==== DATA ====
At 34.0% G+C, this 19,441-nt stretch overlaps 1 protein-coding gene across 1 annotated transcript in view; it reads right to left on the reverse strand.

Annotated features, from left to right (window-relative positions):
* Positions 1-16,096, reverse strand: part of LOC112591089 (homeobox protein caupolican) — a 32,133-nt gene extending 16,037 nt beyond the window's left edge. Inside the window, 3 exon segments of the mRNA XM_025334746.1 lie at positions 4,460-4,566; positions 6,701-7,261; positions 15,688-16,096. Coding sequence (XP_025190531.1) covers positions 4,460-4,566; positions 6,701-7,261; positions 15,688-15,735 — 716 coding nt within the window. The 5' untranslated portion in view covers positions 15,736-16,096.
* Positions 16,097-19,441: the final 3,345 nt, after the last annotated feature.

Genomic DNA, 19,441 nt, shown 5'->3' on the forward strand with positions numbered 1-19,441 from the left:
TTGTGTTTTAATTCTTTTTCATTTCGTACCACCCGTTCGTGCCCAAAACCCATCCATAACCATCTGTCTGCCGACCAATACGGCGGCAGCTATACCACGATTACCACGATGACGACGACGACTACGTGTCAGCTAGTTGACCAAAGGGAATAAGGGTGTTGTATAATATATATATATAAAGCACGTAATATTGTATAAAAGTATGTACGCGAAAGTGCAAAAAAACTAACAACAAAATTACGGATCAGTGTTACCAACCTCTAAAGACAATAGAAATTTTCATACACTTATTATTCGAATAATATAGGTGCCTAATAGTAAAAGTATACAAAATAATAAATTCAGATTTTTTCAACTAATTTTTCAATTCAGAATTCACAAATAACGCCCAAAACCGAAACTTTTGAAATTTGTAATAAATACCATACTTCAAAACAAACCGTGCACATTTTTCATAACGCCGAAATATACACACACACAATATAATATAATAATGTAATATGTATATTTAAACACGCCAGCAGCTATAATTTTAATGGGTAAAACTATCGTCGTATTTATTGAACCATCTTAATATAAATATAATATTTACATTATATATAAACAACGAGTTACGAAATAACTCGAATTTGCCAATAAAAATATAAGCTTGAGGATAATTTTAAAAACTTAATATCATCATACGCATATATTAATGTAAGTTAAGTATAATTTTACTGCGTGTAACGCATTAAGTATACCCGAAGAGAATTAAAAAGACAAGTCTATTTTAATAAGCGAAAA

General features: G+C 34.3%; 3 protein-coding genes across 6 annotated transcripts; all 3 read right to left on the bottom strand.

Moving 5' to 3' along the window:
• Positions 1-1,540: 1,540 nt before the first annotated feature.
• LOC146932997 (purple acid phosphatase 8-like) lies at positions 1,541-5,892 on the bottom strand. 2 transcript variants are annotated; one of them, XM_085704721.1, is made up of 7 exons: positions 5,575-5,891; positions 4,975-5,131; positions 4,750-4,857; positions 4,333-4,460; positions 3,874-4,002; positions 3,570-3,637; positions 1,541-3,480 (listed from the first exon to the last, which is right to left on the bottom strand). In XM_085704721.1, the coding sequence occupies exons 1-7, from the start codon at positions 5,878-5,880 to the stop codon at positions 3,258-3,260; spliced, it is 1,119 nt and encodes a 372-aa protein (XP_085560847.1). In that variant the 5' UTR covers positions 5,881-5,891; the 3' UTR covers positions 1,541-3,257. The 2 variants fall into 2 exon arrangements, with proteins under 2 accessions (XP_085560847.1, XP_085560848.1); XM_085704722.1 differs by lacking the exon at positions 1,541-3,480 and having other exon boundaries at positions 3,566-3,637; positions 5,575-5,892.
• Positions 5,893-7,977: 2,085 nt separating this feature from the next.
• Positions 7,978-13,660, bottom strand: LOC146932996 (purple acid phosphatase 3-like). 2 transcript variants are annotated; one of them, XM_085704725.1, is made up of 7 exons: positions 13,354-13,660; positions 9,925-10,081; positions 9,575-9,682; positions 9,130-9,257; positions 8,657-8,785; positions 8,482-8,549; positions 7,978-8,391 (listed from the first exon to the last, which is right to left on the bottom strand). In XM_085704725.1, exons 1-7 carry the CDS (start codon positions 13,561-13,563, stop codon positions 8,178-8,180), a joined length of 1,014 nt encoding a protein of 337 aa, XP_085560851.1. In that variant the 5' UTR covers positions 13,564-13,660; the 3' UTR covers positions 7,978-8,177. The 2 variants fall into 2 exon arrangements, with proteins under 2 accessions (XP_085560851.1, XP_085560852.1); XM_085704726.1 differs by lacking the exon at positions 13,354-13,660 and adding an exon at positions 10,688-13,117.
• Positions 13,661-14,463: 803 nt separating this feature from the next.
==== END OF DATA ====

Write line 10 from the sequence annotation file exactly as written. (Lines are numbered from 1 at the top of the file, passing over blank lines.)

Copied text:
• LOC146932997 (purple acid phosphatase 8-like) lies at positions 1,541-5,892 on the bottom strand. 2 transcript variants are annotated; one of them, XM_085704721.1, is made up of 7 exons: positions 5,575-5,891; positions 4,975-5,131; positions 4,750-4,857; positions 4,333-4,460; positions 3,874-4,002; positions 3,570-3,637; positions 1,541-3,480 (listed from the first exon to the last, which is right to left on the bottom strand). In XM_085704721.1, the coding sequence occupies exons 1-7, from the start codon at positions 5,878-5,880 to the stop codon at positions 3,258-3,260; spliced, it is 1,119 nt and encodes a 372-aa protein (XP_085560847.1). In that variant the 5' UTR covers positions 5,881-5,891; the 3' UTR covers positions 1,541-3,257. The 2 variants fall into 2 exon arrangements, with proteins under 2 accessions (XP_085560847.1, XP_085560848.1); XM_085704722.1 differs by lacking the exon at positions 1,541-3,480 and having other exon boundaries at positions 3,566-3,637; positions 5,575-5,892.